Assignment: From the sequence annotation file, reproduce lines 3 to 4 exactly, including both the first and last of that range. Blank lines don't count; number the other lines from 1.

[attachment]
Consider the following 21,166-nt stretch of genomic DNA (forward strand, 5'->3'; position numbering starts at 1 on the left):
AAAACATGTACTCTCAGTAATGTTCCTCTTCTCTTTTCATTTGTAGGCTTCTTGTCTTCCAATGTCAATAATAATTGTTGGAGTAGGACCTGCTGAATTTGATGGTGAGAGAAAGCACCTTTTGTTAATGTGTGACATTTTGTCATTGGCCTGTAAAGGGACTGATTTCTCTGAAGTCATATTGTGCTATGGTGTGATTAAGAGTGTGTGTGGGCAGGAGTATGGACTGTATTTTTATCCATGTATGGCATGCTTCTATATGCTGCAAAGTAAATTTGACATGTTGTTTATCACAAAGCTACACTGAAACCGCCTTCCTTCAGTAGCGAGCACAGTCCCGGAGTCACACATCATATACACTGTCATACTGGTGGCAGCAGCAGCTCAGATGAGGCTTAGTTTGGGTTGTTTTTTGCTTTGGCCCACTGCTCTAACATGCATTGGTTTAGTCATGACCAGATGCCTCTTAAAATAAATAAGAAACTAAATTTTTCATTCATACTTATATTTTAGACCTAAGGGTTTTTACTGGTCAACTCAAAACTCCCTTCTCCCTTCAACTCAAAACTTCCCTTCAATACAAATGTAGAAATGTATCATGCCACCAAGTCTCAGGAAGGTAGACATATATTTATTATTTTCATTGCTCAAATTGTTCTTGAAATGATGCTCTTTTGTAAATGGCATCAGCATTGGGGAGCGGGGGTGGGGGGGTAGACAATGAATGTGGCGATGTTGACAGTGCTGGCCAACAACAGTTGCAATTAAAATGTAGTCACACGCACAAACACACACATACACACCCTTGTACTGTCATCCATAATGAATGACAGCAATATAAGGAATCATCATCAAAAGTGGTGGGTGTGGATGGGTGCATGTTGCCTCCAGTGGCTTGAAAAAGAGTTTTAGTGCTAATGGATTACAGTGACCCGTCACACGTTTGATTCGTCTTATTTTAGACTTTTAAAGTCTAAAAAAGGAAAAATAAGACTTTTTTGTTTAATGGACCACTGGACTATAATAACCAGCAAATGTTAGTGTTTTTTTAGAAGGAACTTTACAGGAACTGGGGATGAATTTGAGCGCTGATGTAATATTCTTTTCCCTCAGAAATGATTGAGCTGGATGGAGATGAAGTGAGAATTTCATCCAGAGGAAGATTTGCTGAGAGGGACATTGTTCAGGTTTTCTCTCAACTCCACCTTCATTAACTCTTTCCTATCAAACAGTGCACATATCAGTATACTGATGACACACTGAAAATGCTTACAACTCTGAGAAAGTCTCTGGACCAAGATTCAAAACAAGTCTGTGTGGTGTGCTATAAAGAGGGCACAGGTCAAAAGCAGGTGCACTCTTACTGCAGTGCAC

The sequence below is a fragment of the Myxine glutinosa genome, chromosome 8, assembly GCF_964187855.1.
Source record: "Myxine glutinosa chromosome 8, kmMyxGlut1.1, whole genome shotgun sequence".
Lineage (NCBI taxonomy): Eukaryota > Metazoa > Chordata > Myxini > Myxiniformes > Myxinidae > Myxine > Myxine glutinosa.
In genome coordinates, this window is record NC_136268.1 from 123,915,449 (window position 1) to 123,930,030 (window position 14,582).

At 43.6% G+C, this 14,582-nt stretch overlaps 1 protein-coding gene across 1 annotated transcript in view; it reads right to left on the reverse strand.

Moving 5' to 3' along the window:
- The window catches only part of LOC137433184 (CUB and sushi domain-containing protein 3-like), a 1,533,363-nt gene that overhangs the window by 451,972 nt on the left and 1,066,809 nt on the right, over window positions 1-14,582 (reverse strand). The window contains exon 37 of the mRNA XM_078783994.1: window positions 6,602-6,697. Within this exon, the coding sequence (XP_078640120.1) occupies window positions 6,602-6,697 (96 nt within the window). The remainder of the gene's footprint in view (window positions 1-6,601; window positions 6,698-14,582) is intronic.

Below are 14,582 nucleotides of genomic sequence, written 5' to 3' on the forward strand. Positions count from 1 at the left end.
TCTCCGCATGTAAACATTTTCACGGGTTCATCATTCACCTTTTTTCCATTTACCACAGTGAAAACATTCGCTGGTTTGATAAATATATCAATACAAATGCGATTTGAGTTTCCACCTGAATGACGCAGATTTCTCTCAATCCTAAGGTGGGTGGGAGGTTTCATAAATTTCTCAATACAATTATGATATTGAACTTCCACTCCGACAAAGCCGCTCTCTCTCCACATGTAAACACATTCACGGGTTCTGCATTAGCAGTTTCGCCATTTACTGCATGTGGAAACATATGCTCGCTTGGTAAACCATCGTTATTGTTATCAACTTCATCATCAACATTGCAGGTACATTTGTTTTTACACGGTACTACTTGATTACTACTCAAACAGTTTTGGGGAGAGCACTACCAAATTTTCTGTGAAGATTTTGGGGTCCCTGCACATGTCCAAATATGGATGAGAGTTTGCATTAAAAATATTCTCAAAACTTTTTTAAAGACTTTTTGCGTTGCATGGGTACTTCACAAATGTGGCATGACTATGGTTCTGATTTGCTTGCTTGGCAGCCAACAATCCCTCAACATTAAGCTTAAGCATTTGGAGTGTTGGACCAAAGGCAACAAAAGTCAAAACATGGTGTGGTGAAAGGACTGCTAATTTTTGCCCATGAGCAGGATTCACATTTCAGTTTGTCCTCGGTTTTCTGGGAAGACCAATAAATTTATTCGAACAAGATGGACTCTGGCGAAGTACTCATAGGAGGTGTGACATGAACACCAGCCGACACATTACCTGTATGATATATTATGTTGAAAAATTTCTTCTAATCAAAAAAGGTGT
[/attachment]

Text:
The sequence below is a fragment of the Myxine glutinosa genome, chromosome 8, assembly GCF_964187855.1.
Source record: "Myxine glutinosa chromosome 8, kmMyxGlut1.1, whole genome shotgun sequence".